Second Sunday of Easter: My Art and column. Poem by Holly Conlon

April 8, 2018 Bulletin Cover

Dear Believers in the Risen Christ,

On this Second Sunday of Easter, we hear from John’s Gospel (20:19-31) that Thomas probed the mystery of the wounds of the Risen Christ. He fell to his knees and put his fingers into the hands of Jesus and his hand into his side. He declared, “My Lord and my God!”

For us to discover the Risen Christ, we all must probe the mystery of the wounded Christ. We have become the Body of Christ in our world through our baptism. We must fall to our knees in face of the wounded Christ, the wounds we all bear in faith and love. For us to find the real meaning of Jesus’ resurrection, we must reach out to people in need, those who face hunger and hatred, violence and crimes, war and neglect. If we extend our lives to those who are humbled by suffering, then we shall discover the grace of God’s love and redeeming compassion.

This gospel identifies Divine Mercy. Christ’s merciful presence to Thomas becomes a longing and model for us all. Pope John Paul II declared this Sunday as Divine Mercy Sunday in 2000.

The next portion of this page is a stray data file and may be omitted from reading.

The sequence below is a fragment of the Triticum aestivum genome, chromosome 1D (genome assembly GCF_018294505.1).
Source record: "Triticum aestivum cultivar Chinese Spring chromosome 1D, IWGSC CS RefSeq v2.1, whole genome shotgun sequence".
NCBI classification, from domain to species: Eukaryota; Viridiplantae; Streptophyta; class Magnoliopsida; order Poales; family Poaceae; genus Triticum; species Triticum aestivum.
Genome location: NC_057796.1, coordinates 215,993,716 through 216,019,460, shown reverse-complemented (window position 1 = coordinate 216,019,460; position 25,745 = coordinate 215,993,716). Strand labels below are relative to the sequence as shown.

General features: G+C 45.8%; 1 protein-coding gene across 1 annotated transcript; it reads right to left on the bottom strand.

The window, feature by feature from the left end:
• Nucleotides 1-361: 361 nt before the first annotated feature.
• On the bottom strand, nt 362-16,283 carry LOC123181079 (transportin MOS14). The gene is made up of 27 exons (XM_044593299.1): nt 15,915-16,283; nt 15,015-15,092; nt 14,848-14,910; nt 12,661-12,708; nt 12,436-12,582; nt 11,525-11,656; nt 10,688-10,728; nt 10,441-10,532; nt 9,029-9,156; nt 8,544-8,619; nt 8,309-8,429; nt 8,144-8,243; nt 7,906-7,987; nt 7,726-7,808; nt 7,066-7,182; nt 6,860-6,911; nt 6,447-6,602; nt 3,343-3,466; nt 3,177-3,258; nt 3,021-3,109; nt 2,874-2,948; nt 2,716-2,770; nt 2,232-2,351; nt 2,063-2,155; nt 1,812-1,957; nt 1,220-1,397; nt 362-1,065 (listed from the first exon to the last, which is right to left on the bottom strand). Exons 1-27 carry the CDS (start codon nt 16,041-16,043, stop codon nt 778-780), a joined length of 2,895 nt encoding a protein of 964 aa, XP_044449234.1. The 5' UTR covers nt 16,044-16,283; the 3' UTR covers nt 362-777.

Mercy is not something we do for ourselves; it is not an act of our will. Rather, mercy is a sheer gift of God. We cannot save ourselves. God initiates his presence and forgiveness in our lives. Mercy is an abundance of love and peace as seen by the disciples behind locked doors in this gospel text after the resurrection. God’s compassion and forgiveness are given to us through the passion, death and resurrection of Christ Jesus. God’s love is far greater than we can imagine.

This gospel story is told on all three cycles of liturgical readings on this Second Sunday of Easter. Our Holy Cross men are ordained priests on the Saturday after Easter. So on this Sunday, each new priest preaches this gospel at his first Mass of Thanksgiving after ordination. I celebrate my 35th Anniversary of Ordination on April 9 this weekend.

In this gospel, Jesus comes to his disciples after his death. They are behind locked doors. He offers them peace. “Peace be with you,” he says to his disciples whom he knows are shaking in fear. This peace is from the mouth of the Risen Christ and I invite you to make his peace your desire and your prayer in the Easter Season.

This gospel invites us into a scene with Jesus and his disciples. It is a scene in which we too encounter Christ Jesus. Place your life in this beautiful scene. The images of this text are broad with grace and deep with meaning.

Here are some things to consider this week:

I find myself locked in fear these days because…

I ache for the peace of Jesus because…

Jesus, please bring my heart to your peace because…

Please bring the chaos and hatred to your peace because…

Jesus, help me probe the mystery of the wounds of our world in faith…

Jesus, bring Easter hope to my life because…


Peace be with you,

Fr. Ron

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